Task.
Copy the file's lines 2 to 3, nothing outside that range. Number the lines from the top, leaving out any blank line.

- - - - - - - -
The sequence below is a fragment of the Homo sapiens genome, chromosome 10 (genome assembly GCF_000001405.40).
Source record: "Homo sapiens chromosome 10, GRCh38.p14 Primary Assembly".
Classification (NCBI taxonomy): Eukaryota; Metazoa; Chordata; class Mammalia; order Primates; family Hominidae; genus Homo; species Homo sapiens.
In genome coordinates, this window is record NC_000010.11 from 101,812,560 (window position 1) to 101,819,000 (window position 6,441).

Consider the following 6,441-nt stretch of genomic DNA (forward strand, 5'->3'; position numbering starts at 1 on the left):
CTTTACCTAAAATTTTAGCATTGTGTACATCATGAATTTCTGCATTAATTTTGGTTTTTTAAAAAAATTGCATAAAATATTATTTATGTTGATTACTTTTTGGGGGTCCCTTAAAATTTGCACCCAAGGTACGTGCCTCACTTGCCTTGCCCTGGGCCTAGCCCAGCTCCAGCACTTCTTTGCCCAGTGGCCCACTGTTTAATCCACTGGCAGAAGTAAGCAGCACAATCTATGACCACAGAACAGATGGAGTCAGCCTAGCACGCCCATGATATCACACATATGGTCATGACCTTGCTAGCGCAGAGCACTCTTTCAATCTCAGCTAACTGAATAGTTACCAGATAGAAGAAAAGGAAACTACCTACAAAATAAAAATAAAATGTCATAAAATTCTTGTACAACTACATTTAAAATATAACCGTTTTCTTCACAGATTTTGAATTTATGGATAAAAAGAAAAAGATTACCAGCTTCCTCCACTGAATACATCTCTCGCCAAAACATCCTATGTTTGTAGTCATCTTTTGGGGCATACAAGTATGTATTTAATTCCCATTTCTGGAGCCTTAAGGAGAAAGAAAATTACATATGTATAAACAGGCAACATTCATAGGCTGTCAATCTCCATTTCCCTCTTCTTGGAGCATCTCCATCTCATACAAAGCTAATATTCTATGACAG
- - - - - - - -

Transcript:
Source record: "Homo sapiens chromosome 10, GRCh38.p14 Primary Assembly".
Classification (NCBI taxonomy): Eukaryota; Metazoa; Chordata; class Mammalia; order Primates; family Hominidae; genus Homo; species Homo sapiens.